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Suppose we're given a $k$-long list of rational numbers:

$$q : \{0,\ldots,k-1\} \rightarrow \mathbb{Q}.$$

Then there's a least $n \in \mathbb{Z}_{>0}$ such that $nq_i$ is an integer for all $i$.

Question. What is this integer $n$ called, and does it have any generalizations/related concepts in ring theory?

For what it's worth, I think $n$ can be computed as follows. Given a rational number $q$, lets define that the denominator of $q$ is the least $b \in \mathbb{Z}_{>0}$ such that $q=a/b$ for some integer $a$. This defines a function $$\mathrm{den}:\mathbb{Q} \rightarrow \mathbb{Z}_{>0}.$$ If I'm not mistaken, $n$ can be computed as $$\mathop{\mathrm{lcm}}_{i=0}^{k-1} \mathrm{den}(q_i).$$

Here's a "real" world example of how this shows up. Suppose we have a box with three kinds of chocolate; dark, white, and milk. We're given that if we reach into this box to pull out a random chocolate, there's $1/3$ probability of getting dark, $1/4$ probability of getting white, and hence $5/12$ probability of getting milk. The question is; what's the minimum number of chocolates in this box? The answer can be found by computing $n$ for the aforementioned rational numbers; this gives $12$, so that's the minimum number of chocolates that could be in the box.

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  • $\begingroup$ I don't think it has a name, but your formula to find it looks like it ought to be correct. $\endgroup$ – Arthur Jul 24 '17 at 13:03
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    $\begingroup$ LCD $\endgroup$ – Daniel Fischer Jul 24 '17 at 13:08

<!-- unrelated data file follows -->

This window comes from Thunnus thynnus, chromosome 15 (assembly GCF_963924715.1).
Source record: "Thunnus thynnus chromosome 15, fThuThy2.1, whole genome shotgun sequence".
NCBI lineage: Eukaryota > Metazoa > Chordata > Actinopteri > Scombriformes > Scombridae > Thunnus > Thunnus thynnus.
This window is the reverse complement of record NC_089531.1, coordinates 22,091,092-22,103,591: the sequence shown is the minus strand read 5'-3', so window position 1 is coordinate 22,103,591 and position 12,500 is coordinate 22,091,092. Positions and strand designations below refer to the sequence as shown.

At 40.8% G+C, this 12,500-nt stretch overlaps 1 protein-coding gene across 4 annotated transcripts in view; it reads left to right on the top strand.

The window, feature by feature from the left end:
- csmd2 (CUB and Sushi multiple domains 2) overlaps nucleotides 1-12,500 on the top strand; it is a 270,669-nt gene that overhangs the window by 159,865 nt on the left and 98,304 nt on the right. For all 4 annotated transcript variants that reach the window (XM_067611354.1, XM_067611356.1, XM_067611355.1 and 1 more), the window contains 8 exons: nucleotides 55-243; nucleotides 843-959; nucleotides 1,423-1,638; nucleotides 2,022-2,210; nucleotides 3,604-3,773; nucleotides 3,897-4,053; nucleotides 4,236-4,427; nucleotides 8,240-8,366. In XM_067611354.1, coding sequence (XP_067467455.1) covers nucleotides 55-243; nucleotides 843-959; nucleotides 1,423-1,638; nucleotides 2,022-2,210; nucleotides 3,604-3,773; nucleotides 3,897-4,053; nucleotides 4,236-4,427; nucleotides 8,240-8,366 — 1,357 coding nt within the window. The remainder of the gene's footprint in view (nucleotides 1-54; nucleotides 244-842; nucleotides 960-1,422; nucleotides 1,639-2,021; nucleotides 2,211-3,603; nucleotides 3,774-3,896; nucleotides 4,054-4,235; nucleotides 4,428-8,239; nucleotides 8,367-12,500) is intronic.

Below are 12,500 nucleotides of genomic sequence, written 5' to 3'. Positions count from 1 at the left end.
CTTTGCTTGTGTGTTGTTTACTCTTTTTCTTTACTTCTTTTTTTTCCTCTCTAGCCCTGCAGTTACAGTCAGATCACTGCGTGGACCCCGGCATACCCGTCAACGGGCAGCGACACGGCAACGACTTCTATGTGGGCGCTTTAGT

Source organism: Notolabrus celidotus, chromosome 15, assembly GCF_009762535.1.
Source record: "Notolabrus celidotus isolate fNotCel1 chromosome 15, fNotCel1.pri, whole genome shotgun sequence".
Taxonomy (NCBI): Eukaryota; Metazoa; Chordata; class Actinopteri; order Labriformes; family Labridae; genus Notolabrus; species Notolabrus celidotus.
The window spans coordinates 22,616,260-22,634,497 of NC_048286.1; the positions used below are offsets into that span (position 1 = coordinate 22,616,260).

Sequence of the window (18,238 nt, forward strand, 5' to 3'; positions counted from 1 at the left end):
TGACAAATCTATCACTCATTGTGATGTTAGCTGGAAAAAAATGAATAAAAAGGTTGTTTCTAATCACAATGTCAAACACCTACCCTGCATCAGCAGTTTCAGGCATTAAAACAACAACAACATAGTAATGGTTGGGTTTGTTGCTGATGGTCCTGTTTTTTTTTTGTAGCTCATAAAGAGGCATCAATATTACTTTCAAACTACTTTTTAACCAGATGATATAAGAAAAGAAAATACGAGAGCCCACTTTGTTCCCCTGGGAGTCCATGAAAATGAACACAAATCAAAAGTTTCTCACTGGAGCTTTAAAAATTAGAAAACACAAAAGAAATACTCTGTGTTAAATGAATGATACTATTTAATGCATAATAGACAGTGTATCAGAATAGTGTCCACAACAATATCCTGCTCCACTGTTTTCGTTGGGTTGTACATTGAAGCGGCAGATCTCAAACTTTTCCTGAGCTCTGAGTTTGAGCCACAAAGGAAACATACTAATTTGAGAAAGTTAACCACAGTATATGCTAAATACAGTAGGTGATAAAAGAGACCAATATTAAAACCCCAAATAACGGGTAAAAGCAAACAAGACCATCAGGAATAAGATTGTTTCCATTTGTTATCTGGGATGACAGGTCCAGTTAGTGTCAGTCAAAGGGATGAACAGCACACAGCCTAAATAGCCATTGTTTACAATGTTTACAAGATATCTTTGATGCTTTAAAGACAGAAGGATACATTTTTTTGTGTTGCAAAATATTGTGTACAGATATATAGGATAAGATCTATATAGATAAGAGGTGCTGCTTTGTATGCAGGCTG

• $\begingroup$ @DanielFischer, oh, haha. That makes so much sense. $\endgroup$ – goblin Jul 24 '17 at 13:09
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    $\begingroup$ @DanielFischer As trivial as it is, you should post it as an answer. $\endgroup$ – orlp Jul 24 '17 at 13:43
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$n\,$ is simply the least common denominator of the rationals $\,q_i.\,$ As you remarked, it is the lcm of the denominators when the fractions are written in least terms, since

$$ n\, a_i/b_i\in\Bbb Z\iff b_i\mid n a_i\overset{(a_i,b_i)\,=\,1}\iff b_i\mid n\iff {\rm lcm}\{b_i\}\mid n$$

For some generalization and related concepts see posts on denominator ideals and order ideals.

One common application of denominator ideals is to irrationality proofs. Using Dedekind's notion of conductor (universal denominator) ideal allows one to unify and generalize most of the common descent-based irrationality proofs, e.g. see the appended post here. As I show there, they generalize to a one-line proof that PIDs are integrally closed (monic case of Rational Root Test). More generally, the conductor ideal plays a key role when studying rings of algebraic integers.

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